Post-trip inspections are a critical aspect of fleet safety, as an array of issues can arise when a vehicle is in service. The only way to ensure that a vehicle is truly in proper working order is through detailed, routine inspection.
Combining post-trip inspections with pre-trip inspections allows fleets to ensure that their vehicles haven’t taken on any significant wear and tear during their service that may impede quality on the next trip.
Pre- and post-trip inspections can save carriers money by reducing downtime, roadside repairs, fines received from regulatory bodies, and incidents of towing.
A post-trip inspection is an examination of a fleet vehicle for faults, defects, and damages. This inspection takes place when a driver finishes their shift. Post-trip inspections are an integral component of fleet safety. They are also legally required under The Department of Transportation’s (DOT) Federal Motor Carrier Safety Regulations (FMCSR). If an issue with a fleet vehicle is found during a post-trip inspection, the maintenance shop can be made aware of the problem in a timely manner, potentially allowing them to fix it in time for the vehicle to return to service without interruption.
Under Federal Motor Carrier Safety Regulations, carriers must make sure drivers examine their vehicles for faults and damages before and after each shift.
If an issue is found, it must be written up in a Daily Vehicle Inspection Report (DVIR) and fixed before the vehicle goes back into service. DVIRs can be either paper or electronic.
A pre-trip inspection is meant to be a diligent check of the fleet vehicle, load, and trailer if applicable. The inspection is done to make sure that the vehicle is in proper working condition and the load is safe before hitting the road.
Any serious issues or damages that are discovered during the pre-trip inspection must be fixed before the vehicle is cleared to leave. A pre-trip inspection generally only takes between 10 and 15 minutes. During a pre-trip inspection, drivers are also responsible for ensuring that any previous issues that were identified by the vehicle’s previous driver—in their post-trip inspection—are now resolved.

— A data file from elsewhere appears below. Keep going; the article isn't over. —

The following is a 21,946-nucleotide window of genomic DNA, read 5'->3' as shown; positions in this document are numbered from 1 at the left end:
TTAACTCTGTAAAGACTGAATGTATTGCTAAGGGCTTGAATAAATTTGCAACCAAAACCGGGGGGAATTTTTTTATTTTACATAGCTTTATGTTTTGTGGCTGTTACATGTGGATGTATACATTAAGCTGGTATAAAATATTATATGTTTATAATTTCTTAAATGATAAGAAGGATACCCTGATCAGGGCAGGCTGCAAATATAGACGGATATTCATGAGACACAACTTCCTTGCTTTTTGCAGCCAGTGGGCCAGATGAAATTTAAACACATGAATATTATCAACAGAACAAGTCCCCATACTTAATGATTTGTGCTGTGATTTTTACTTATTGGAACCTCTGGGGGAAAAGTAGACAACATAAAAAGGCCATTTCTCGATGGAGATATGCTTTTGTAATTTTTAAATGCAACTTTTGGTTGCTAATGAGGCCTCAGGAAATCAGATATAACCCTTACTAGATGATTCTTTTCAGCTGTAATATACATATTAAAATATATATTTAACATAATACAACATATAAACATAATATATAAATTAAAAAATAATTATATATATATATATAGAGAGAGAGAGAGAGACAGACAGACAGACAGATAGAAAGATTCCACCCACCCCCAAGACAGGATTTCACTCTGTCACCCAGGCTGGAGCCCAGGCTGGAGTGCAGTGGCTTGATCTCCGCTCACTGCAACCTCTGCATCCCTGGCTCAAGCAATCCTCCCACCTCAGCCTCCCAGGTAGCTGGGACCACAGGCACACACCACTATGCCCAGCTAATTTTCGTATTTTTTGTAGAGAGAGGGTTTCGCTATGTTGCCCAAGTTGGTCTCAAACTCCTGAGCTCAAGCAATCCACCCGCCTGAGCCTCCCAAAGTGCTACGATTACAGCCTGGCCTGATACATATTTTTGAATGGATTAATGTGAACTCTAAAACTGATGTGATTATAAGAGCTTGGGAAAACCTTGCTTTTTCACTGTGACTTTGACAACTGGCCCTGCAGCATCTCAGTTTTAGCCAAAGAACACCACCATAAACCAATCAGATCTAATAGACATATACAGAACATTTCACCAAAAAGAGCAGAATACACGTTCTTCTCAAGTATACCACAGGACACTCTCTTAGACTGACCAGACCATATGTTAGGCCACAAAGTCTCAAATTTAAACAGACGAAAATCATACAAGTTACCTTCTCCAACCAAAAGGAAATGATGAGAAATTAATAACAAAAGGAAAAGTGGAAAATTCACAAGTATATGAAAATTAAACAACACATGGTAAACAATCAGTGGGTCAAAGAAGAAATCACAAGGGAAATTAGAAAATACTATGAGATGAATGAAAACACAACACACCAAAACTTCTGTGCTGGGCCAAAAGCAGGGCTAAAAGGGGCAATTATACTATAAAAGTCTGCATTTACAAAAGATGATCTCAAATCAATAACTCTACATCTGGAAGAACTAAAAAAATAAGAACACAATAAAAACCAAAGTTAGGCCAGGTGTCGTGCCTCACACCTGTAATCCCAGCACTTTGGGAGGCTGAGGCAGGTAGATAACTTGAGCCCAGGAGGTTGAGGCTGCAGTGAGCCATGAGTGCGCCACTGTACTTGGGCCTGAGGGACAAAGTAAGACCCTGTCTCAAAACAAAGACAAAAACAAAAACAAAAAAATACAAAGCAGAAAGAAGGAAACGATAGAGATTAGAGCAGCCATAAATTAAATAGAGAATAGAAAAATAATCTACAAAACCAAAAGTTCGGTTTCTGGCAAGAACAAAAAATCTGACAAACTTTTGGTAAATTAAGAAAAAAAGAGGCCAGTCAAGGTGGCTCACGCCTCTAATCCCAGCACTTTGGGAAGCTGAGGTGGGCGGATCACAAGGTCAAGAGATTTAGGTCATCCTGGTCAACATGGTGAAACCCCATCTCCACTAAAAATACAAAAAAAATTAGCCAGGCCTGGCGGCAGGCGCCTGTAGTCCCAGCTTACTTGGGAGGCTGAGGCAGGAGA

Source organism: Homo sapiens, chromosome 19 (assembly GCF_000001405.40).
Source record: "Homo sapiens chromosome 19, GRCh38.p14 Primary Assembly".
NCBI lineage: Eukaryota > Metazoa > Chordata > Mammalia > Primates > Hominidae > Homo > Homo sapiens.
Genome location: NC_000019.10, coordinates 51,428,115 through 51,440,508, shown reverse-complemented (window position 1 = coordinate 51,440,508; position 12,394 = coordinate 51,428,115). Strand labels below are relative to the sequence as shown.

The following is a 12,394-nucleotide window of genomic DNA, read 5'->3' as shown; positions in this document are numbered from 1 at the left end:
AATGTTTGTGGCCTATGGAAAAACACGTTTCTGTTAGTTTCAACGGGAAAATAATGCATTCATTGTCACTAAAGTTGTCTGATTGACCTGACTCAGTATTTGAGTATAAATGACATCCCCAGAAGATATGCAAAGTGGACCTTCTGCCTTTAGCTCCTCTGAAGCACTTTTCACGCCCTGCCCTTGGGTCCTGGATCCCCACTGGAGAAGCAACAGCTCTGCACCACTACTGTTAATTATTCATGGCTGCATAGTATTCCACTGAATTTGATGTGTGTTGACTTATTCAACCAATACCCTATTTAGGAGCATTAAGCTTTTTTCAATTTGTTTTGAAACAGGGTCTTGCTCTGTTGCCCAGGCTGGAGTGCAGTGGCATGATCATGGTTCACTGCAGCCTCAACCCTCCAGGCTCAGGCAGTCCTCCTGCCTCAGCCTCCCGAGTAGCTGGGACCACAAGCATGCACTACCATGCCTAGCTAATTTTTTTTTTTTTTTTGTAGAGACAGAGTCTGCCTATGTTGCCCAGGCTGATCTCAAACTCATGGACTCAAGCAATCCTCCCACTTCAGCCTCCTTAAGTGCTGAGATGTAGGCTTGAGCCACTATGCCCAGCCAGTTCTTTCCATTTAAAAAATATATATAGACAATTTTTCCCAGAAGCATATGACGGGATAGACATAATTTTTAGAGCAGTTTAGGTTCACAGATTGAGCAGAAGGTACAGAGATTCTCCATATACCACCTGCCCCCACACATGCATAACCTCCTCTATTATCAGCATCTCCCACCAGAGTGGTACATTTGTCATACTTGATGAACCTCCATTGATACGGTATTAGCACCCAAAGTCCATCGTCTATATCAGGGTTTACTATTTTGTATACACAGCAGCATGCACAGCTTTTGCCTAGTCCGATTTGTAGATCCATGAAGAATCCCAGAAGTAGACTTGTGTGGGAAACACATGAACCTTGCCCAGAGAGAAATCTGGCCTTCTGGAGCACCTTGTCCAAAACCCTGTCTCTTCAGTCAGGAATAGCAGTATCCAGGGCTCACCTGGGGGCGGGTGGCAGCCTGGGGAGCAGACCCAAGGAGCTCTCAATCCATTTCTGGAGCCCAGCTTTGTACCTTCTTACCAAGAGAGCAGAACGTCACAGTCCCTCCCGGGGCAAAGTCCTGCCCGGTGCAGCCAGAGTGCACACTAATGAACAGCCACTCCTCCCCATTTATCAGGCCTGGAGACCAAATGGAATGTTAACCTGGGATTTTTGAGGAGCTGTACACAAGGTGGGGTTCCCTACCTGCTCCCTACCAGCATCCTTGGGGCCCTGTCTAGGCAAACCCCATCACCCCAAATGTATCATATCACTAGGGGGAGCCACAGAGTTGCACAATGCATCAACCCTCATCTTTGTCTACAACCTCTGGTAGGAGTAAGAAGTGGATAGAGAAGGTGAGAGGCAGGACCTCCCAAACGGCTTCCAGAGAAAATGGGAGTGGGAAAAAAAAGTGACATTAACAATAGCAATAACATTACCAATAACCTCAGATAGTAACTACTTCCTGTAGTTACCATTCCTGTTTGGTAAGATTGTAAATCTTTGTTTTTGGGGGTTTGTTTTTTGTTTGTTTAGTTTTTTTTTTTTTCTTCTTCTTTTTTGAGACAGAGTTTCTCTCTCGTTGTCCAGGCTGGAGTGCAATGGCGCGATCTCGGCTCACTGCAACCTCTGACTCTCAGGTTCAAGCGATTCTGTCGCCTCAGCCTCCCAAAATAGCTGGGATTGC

According to the Department of Transportation’s regulation 396.13, “before driving a motor vehicle, the driver shall:
Post-trip inspections have been a requirement under DOT for a long time. However, during DOT audits, failure to prepare a post-trip inspection report is one of the most frequently cited critical violations in the United States. Drivers always need to conduct post-trip inspections. But they don’t always have to write up a DVIR. DOT regulation 49 CFR 396.11 stipulates that drivers don’t need to write up a report for their inspection if “no defect or deficiency is discovered by or reported to the driver.”
The same regulation outlines that if an issue is found it must be documented and that “the report must identify the vehicle and list any defect or deficiency discovered by or reported to the driver which would affect the safety of operation of the vehicle or result in its mechanical breakdown.”
When an issue with a fleet vehicle is found during a pre-trip inspection, a DVIR report needs to be drafted and submitted. Trailers also must be included in DVIRs when an issue is identified.
A DVIR has to contain an identification of the vehicle (such as its license plate number), a list of any damages or issues that could cause a breakdown or affect the vehicle’s safety, and space for three signatures.
DVIR reports must also cover at a minimum:
When problems arise during an inspection, fleets must address them before the vehicle can return to service.
According to the FMCSA, if a problem is identified during a post-trip inspection, “carriers must repair any defect or deficiency before the vehicle is dispatched again, and certify on the original driver vehicle inspection report that the defect or deficiency has been repaired or that repair is unnecessary.”
The driver who prepared the DVIR is required to sign it. If no issues are noted, this is the only signature necessary.
If a problem is detected, then a mechanic must sign the DVIR and note either that the vehicle has been fixed or that repairs were not necessary. In addition, if an issue is found, the next driver of the vehicle has to sign off on the previous post-trip inspection’s DVIR.
Carriers have a responsibility to keep records. The original DVIR has to be kept on file for three months after it is prepared. Drivers are not required to carry records in the vehicle.
Commercial motor vehicles that carry passengers must submit a DVIR report after every trip. These rules apply in all situations and there are no exceptions, even if no issues or damages are reported or found by the driver.
For all other commercial vehicles, they must only submit a report if an issue occurs if the driver reports an issue with the potential to affect the safe operation of the vehicle.
Single-vehicle operations are not required to submit DVIRs.
Pre- and post-trip inspections are crucial for fleet safety and legally mandated.
When drivers perform solid pre-trip inspections, it ensures that fleet vehicles do not go out on the road with existing issues.
When effective post-trip inspections are completed, the maintenance team has enough time to address the identified problem and fix it before the vehicle goes back into service. This saves your entire team downtime, thereby enhancing your bottom line.
If you manage a fleet, you probably already understand the delicate dance that is fleet dispatching. If not, you may not realize just how crucial this process is to the success of any fleet-based business.